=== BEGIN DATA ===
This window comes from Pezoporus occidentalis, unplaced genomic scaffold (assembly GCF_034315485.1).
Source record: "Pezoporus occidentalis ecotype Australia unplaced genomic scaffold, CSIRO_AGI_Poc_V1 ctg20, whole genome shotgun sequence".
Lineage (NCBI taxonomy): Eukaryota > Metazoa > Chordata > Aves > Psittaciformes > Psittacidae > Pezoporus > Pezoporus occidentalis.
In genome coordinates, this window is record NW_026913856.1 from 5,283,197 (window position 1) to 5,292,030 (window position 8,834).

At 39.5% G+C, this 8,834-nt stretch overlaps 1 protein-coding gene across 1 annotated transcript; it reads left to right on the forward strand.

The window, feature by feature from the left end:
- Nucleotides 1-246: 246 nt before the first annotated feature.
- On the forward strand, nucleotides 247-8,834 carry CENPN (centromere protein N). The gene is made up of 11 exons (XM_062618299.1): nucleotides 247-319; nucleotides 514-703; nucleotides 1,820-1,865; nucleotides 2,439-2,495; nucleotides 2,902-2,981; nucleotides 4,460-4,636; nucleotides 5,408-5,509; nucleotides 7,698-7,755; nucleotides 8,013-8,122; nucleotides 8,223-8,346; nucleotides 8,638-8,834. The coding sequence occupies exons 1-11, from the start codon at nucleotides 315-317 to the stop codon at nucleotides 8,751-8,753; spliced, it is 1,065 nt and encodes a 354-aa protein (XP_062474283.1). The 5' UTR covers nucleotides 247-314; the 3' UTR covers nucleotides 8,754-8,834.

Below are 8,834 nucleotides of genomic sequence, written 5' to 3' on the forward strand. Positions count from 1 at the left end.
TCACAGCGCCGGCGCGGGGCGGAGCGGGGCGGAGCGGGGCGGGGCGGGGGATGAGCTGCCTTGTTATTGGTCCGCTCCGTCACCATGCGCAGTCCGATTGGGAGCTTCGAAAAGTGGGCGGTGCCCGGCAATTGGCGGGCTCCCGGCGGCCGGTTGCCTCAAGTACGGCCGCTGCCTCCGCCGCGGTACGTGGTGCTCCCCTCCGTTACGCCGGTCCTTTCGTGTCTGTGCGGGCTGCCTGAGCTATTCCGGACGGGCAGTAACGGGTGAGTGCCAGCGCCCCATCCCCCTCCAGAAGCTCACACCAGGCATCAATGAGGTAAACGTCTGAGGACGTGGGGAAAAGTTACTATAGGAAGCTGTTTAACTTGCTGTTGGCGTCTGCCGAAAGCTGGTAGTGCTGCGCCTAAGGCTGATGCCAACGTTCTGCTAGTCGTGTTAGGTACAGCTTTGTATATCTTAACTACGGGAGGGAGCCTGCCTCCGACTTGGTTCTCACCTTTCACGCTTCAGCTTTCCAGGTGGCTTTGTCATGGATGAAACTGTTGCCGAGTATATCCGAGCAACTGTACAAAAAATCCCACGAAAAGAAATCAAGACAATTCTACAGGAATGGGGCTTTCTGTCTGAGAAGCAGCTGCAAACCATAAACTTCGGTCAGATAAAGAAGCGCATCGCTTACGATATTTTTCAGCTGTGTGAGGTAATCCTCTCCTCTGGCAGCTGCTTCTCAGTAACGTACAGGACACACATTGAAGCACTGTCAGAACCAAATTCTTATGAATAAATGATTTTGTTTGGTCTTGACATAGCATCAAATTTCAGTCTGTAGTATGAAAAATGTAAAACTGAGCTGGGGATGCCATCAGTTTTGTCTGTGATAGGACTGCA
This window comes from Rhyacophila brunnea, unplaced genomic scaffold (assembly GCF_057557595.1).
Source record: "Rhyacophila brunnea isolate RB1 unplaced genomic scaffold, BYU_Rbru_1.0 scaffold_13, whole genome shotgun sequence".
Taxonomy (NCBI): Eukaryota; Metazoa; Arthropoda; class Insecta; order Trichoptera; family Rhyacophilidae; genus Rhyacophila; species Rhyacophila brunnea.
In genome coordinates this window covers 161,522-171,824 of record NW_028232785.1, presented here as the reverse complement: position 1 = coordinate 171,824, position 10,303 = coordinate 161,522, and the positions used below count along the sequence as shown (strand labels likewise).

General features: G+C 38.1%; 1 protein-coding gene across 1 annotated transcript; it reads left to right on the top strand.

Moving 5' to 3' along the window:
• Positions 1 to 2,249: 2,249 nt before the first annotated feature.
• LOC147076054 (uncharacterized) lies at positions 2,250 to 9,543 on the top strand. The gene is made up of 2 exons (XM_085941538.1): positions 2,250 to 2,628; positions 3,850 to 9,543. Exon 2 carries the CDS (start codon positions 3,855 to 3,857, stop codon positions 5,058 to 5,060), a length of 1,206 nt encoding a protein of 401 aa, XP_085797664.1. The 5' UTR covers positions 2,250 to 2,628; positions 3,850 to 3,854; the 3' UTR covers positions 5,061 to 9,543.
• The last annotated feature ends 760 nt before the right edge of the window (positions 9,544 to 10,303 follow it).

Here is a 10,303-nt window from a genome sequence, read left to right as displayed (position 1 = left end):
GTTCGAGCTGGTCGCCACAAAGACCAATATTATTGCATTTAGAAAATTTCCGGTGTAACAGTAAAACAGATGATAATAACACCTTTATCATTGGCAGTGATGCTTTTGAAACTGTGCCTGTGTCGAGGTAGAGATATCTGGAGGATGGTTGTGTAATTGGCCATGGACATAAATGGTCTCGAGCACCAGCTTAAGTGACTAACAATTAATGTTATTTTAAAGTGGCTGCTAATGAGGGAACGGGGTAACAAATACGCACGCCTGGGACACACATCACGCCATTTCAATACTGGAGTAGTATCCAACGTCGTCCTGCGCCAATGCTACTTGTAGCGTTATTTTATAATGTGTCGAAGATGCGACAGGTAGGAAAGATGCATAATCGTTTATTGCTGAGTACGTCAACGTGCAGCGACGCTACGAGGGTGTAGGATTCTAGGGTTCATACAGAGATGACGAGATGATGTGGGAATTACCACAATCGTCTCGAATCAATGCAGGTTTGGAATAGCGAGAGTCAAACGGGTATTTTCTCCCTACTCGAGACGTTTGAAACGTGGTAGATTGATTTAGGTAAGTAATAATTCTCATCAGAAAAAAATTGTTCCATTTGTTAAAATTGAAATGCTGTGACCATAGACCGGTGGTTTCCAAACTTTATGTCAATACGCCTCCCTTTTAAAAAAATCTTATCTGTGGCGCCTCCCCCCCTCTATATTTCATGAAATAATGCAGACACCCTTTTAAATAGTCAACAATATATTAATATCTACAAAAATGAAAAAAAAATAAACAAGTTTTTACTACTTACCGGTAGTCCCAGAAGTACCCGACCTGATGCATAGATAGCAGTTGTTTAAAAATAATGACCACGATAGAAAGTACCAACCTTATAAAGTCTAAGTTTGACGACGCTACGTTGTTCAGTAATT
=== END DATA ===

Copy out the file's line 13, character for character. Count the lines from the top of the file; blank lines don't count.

Taxonomy (NCBI): Eukaryota; Metazoa; Arthropoda; class Insecta; order Trichoptera; family Rhyacophilidae; genus Rhyacophila; species Rhyacophila brunnea.